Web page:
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Home / Latest News / Plaid leader calls on UK Government to abandon ‘dangerous’ plans for probation service

Plaid leader calls on UK Government to abandon ‘dangerous’ plans for probation service

Plaid Cymru leader and former probation officer Leanne Wood will today call on the UK Government to abandon “dangerous” plans to allow private companies to supervise people released from jail.

Ms Wood will tell a conference that responsibility for the probation service should be transferred to the Welsh Government and call for Wales to have its own criminal justice system.

Her call comes as concern grows among lawyers at plans to transform legal aid provision in an effort to slash the cost to the taxpayer.

Ms Wood is opposed to proposals which could mean much offender management is carried out by private companies and charities.

The Plaid leader will argue the time has come for Wales, like Scotland and Northern Ireland, to have its own justice system.

Accusing the UK Government of “embarking upon a dangerous, ideology-driven path to privatise services which should not be in private hands”, she will say: “Those assessed as low or medium risk offenders can change quickly and so the private companies charged with supervising those people unlikely to be able to deal with those changes. It makes no sense to split the service between public/private low or medium/high-risk in this way…

“We have also see the closure of local magistrates’ courts and police stations, cuts to legal aid and new proposals that would limit the choice of solicitors, as well as pointless police commissioners.

“It is clear that if we want a justice system that is in line with our political values here in Wales, then responsibility for the whole of the criminal justice system should be devolved to us here in Wales.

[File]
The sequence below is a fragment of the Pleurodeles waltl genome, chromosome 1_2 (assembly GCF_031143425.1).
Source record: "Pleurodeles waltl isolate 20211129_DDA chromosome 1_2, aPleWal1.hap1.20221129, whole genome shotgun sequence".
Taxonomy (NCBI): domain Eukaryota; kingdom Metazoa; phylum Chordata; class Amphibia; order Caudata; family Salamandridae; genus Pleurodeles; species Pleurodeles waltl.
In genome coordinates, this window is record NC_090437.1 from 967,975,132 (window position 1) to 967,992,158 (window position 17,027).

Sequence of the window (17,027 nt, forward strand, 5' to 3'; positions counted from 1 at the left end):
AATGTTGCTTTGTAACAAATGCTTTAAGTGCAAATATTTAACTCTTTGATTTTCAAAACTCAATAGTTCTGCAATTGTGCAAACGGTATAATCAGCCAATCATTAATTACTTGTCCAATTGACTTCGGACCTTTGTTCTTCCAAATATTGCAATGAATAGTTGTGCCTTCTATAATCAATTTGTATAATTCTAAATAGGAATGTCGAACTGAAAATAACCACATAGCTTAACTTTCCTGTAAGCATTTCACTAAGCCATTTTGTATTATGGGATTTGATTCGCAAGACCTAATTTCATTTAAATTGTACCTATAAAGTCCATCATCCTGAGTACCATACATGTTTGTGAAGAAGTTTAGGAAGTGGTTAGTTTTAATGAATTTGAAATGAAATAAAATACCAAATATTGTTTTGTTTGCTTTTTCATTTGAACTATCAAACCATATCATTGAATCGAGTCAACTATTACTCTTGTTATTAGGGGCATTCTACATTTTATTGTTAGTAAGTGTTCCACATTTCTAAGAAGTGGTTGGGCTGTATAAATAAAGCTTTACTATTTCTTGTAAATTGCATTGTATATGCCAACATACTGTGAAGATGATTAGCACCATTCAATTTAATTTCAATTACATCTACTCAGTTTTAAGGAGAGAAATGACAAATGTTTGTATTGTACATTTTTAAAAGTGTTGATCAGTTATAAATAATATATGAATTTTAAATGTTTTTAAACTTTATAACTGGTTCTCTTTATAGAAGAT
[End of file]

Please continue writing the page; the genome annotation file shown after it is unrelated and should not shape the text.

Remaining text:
“If both Scotland and the north of Ireland can successfully run a criminal justice system that reflects their values then a Welsh way of justice would be equally successful.”

Megan Elliott, national vice-chair of probation officers union Napo, said: “Napo welcomes Plaid Cymru’s support to resist the proposals to outsource 70% of the core work of the probation service to private companies. These proposals amount to nothing less than a huge gamble with public safety…

“This will include tens of thousands of people who have been convicted of serious offences including violence, domestic abuse and sexual offences. The probation service is being dismantled for no reason other than political dogma. Its performance is excellent. 

“Reoffending rates are at their lowest level for five years. It is victims and the general public who will pay the price while multinational companies rake in profits from the taxpayer.”

North Wales Conservative AM Mark Isherwood said: “Leanne Wood’s nationalists seem to think their ideological position of the big state taking powers away from communities is the answer to everything. The delivery of probation services through the voluntary sector has actually been widely praised, is better trusted and is often better equipped to reach our most deprived communities. 

“It is disappointing to see Plaid Cymru misrepresenting this as privatisation and yet again putting their narrow ideological interests before those of ordinary hardworking people.”

A Welsh Government spokesman said: “The First Minister has made clear we are not in favour of privatising the probation service. In our response to the Ministry of Justice consultation, we stressed our preference would be to see delivery led by the public sector Probation Service, with strong partnerships with the Third Sector. Indications are the UK Government has taken this on board and the new public sector Probation Service will have a distinct Welsh identity in order to facilitate links with the Welsh Government.

“On further powers, we made our submission to the Commission on Devolution in Wales (Silk Part II) in February. Our submission stated in the long term, the criminal justice system should be devolved, including the courts, prisons and probation, so the Welsh Government can respond to the particular challenges of crime in Wales, working with already devolved services to promote prevention and rehabilitation. We now look forward to seeing what recommendations the Commission proposes.”

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